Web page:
Canadian smoke drifts through the Midwest

Air quality in the upper Mississippi River Valley, tainted Thursday by north winds blowing in smoke from Canadian wildfires, worsened from moderately affected in the morning to just plain unhealthy by afternoon. By 6:30 p.m. the Air Quality Index (AQI) was rated at Unhealthy for Sensitive Groups.

Midwest smoke map 06/15/2023
Midwest smoke map 06/15/2023

According to the National Weather Service (NWS) and, smoke from fires burning in Ontario — north of Michigan, Wisconsin and Illinois — is forecast to cause a mix of air quality conditions into at least Saturday.

As of 4 p.m. Thursday, the AQI for northwest Illinois and eastern Iowa showed pollutants hovering between the conditions of unhealthy for those sensitive to pollution and unhealthy for anyone in the population. The Sterling Daily Gazette reported that sensitive groups include people with respiratory conditions or heart or lung disease — as well as children, teens, and seniors.

Those at risk are advised to stay indoors or at least shorten the time they are active outdoors. air quality index and smoke drift map air quality index and smoke drift map 06/15/ air quality index and smoke drift map

The New York Times reported that smoke from Canada fires is returning to smoke-weary residents of New York; it’s expected to be heaviest on Friday morning, but forecasters said the region would be spared the orange haze that settled last week, when a thick plume of smoke choked the air in New York City, delaying flights, closing schools, and sending people to hospitals with respiratory issues. The NWS said smoke had temporarily settled in the Upper Midwest, causing unhealthy levels in much of Minnesota, including the Twin Cities.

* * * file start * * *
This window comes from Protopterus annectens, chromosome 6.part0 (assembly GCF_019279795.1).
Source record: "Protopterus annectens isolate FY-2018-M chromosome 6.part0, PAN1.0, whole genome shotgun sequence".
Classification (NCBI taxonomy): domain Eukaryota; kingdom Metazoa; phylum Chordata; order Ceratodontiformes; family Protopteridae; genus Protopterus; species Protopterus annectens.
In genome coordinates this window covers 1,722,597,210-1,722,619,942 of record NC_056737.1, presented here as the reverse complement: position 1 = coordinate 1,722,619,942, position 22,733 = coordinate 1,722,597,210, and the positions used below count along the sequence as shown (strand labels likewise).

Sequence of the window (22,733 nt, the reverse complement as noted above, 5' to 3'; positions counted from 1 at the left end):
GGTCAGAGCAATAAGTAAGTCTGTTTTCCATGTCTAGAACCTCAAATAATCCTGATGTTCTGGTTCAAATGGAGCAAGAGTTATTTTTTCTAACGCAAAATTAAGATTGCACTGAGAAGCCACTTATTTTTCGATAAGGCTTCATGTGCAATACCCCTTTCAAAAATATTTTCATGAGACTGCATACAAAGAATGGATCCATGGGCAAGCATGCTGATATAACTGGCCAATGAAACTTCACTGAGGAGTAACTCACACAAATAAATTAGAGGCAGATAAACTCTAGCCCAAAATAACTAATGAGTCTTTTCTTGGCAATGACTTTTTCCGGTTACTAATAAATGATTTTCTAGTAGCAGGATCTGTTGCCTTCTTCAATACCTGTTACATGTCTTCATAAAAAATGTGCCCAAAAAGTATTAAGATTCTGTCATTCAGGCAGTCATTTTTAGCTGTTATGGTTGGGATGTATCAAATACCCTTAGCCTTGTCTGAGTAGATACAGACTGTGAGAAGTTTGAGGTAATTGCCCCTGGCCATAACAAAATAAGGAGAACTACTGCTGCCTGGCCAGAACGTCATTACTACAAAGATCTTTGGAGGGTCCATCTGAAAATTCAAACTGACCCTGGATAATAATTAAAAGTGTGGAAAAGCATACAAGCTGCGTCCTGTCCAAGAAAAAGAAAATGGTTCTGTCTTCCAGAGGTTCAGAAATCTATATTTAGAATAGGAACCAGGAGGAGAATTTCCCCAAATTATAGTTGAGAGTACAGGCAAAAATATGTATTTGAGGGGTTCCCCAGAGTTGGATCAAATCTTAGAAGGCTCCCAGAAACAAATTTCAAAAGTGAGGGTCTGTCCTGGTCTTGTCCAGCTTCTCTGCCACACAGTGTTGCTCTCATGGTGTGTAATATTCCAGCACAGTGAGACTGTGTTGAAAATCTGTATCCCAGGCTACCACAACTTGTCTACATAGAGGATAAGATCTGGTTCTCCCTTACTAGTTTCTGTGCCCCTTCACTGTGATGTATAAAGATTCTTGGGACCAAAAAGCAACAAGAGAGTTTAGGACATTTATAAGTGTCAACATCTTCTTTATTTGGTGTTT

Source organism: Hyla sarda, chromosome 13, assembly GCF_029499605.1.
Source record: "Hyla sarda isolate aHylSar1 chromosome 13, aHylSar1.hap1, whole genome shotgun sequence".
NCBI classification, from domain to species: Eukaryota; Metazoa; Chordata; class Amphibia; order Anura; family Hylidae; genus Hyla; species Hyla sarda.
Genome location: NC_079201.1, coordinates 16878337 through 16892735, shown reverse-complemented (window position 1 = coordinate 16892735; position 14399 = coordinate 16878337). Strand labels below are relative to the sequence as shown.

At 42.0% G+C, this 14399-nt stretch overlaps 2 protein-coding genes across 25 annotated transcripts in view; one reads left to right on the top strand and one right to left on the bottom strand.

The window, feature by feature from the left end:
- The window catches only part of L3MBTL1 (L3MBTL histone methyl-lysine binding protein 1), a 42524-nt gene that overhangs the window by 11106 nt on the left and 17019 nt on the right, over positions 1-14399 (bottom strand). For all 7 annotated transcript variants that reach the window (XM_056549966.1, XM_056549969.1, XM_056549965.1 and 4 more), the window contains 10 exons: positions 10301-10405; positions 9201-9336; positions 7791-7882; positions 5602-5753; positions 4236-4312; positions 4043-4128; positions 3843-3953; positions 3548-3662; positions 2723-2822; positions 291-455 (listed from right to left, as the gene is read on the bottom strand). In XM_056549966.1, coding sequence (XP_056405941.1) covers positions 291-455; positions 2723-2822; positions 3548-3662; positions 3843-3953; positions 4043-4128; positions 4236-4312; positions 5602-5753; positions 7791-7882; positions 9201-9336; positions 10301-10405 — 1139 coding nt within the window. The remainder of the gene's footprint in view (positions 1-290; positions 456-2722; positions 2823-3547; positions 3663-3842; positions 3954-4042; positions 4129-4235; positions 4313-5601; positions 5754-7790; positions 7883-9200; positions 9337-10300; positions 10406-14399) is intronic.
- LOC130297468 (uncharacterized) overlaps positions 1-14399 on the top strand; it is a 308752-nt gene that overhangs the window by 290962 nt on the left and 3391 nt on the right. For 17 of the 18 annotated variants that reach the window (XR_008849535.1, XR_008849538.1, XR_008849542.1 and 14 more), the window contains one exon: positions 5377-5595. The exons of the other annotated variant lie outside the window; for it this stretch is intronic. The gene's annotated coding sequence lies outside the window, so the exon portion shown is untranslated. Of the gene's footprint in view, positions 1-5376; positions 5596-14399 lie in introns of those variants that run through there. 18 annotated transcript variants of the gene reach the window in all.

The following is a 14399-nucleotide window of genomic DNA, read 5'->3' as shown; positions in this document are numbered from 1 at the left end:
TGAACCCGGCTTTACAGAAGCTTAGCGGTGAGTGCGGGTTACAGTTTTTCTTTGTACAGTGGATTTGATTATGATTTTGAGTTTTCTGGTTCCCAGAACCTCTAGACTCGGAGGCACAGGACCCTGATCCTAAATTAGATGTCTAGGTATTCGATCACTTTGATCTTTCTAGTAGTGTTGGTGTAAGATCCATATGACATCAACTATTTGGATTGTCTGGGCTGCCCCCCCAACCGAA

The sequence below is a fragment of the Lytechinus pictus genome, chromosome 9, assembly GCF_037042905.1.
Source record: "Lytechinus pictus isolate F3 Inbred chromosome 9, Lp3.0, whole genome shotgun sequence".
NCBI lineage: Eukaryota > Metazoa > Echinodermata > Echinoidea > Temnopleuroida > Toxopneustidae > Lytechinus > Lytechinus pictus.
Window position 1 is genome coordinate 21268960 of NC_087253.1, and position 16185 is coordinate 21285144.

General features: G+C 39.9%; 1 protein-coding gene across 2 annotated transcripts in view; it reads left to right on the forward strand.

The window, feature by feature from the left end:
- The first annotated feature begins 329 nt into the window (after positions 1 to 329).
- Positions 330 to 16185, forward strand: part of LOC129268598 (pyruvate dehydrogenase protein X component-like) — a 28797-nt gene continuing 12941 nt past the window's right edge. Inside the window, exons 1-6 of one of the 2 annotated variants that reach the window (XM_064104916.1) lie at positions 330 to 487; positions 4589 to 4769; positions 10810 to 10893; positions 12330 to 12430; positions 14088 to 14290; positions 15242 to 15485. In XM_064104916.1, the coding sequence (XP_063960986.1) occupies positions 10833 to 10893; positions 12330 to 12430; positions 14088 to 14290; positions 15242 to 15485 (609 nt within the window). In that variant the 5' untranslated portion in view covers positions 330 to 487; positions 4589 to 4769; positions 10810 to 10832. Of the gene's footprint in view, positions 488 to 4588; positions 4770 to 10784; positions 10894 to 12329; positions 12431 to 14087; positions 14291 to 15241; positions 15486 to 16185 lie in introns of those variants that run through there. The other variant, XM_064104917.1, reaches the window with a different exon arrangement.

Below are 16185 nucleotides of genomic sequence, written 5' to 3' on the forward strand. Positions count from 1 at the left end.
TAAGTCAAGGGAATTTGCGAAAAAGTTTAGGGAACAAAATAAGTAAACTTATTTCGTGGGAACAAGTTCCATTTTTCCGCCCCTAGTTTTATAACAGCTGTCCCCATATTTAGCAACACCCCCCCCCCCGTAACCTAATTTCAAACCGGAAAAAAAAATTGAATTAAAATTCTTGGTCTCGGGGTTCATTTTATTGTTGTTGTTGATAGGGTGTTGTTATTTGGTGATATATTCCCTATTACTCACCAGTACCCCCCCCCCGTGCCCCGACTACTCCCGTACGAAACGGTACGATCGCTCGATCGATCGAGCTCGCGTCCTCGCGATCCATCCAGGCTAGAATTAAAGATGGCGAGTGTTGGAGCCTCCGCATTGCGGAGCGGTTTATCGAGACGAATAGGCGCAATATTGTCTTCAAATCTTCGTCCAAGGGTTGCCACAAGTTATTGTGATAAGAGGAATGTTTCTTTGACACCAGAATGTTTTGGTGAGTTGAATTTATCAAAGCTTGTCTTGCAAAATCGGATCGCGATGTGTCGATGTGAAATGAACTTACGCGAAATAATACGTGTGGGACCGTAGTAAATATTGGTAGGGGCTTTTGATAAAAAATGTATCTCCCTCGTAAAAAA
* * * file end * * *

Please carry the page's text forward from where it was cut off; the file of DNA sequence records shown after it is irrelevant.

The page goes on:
NOAA satellite image 06/15/2023

Accu-Weather reports said Canadian smoke is now settling across the Midwest; it had started to drift over Minnesota and the Dakotas earlier in the week, and by Thursday morning, wind had carried high-altitude smoke as far south as Oklahoma and east to Pennsylvania and New York. The worst smoke stretched from southern Minnesota to central Ohio, and emergency room physicians and nurses cautioned those at risk to stay indoors if possible.

“With the air quality at its current levels, we are beginning to see a slight increase in emergency rooms visits for patients suffering from respiratory issues,” said Sarah Alvarez-Brown, director of Emergency Services and Behavioral Health at CGH Medical Center in Sterling, Illinois. “On average, 20 percent of emergency visits involve respiratory issues and difficulty breathing, but over the last couple of days, we have seen this jump to 30 or 40 percent of visits. No matter your age — from infants to older adults — if you have a pre-existing respiratory condition, asthma, heart or lung disease, or you are sensitive to changes in air quality, you may want to limit your time outside or stay indoors, in an air-conditioned or air-purified environment, until the smoke and haze pass.”

Check for updates; the maps are interactive and can be zoomed or changed by zip code. Air quality levels are updated hourly.

Fire behavior in Midtown Manhattan: single tree torching

Torching Christmas tree in Manhattan
Torching Christmas tree in Manhattan, Courtesy Citizen App/WABC

A 49-year old man was taken into custody accused of setting ablaze the 50-foot Christmas tree outside Fox New’s headquarters in Midtown Manhattan early Wednesday morning.

From WABC:

Police say the 49-year-old suspect climbed up “the metal superstructure” — the tree is an artificial sculpture that is shaped to look like a tree — lit papers he brought with him on fire, and shoved the papers into the tree structure.